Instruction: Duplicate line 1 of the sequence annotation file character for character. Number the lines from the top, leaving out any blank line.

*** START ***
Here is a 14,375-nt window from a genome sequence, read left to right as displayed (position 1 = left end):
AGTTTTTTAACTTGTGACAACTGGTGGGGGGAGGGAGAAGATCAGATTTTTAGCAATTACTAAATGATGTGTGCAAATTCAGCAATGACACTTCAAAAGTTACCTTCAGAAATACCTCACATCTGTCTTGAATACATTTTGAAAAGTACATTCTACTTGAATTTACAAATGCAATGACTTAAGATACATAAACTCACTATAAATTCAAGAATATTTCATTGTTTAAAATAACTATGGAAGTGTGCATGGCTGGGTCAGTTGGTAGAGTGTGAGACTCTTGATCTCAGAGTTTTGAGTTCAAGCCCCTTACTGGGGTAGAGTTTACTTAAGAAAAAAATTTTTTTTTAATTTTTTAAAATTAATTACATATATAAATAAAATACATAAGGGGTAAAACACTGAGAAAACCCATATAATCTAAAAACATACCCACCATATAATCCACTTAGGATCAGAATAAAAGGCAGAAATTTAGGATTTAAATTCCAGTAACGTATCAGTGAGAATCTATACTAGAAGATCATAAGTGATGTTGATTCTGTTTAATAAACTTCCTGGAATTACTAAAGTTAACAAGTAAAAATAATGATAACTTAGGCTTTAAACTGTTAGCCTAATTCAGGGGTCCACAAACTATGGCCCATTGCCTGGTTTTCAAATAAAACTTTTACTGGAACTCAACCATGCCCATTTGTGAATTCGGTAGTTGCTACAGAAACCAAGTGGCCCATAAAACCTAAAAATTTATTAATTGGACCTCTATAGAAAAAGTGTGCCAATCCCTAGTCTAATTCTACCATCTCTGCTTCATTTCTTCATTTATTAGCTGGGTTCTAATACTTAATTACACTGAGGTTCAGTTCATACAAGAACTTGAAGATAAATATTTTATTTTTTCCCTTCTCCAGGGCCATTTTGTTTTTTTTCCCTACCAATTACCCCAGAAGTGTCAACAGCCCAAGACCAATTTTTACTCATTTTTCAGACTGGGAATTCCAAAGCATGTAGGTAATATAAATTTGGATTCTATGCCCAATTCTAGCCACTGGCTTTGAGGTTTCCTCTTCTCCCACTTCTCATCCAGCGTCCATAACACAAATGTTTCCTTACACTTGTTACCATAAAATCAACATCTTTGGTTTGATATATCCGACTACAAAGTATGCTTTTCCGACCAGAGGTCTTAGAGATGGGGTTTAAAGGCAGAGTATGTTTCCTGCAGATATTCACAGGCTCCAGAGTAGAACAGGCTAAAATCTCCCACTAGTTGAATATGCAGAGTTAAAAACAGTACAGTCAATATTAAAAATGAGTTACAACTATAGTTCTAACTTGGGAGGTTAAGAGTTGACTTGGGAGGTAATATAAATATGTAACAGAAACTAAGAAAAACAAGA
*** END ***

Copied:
Here is a 14,375-nt window from a genome sequence, read left to right as displayed (position 1 = left end):